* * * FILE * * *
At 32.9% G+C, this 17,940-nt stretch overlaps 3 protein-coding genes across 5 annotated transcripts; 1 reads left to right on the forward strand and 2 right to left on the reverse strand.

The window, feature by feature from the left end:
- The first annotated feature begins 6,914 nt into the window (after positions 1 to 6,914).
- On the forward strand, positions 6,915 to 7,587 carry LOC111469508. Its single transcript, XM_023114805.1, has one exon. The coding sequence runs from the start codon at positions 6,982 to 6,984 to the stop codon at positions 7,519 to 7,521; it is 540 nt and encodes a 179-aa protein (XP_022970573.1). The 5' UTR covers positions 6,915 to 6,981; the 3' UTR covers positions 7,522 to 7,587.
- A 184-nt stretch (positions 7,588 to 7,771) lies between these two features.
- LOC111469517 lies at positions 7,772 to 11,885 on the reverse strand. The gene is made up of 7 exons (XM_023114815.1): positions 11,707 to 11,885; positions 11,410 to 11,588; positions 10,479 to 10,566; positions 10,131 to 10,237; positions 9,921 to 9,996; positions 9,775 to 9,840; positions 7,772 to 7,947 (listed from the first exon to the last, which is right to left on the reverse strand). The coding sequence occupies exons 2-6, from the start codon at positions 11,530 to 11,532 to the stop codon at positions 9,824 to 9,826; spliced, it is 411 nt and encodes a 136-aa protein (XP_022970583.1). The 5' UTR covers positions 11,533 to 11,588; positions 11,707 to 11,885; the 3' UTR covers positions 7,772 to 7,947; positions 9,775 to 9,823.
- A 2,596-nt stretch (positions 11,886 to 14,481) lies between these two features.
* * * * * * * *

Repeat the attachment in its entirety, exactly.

At 32.9% G+C, this 17,940-nt stretch overlaps 3 protein-coding genes across 5 annotated transcripts; 1 reads left to right on the forward strand and 2 right to left on the reverse strand.

The window, feature by feature from the left end:
- The first annotated feature begins 6,914 nt into the window (after positions 1 to 6,914).
- On the forward strand, positions 6,915 to 7,587 carry LOC111469508. Its single transcript, XM_023114805.1, has one exon. The coding sequence runs from the start codon at positions 6,982 to 6,984 to the stop codon at positions 7,519 to 7,521; it is 540 nt and encodes a 179-aa protein (XP_022970573.1). The 5' UTR covers positions 6,915 to 6,981; the 3' UTR covers positions 7,522 to 7,587.
- A 184-nt stretch (positions 7,588 to 7,771) lies between these two features.
- LOC111469517 lies at positions 7,772 to 11,885 on the reverse strand. The gene is made up of 7 exons (XM_023114815.1): positions 11,707 to 11,885; positions 11,410 to 11,588; positions 10,479 to 10,566; positions 10,131 to 10,237; positions 9,921 to 9,996; positions 9,775 to 9,840; positions 7,772 to 7,947 (listed from the first exon to the last, which is right to left on the reverse strand). The coding sequence occupies exons 2-6, from the start codon at positions 11,530 to 11,532 to the stop codon at positions 9,824 to 9,826; spliced, it is 411 nt and encodes a 136-aa protein (XP_022970583.1). The 5' UTR covers positions 11,533 to 11,588; positions 11,707 to 11,885; the 3' UTR covers positions 7,772 to 7,947; positions 9,775 to 9,823.
- A 2,596-nt stretch (positions 11,886 to 14,481) lies between these two features.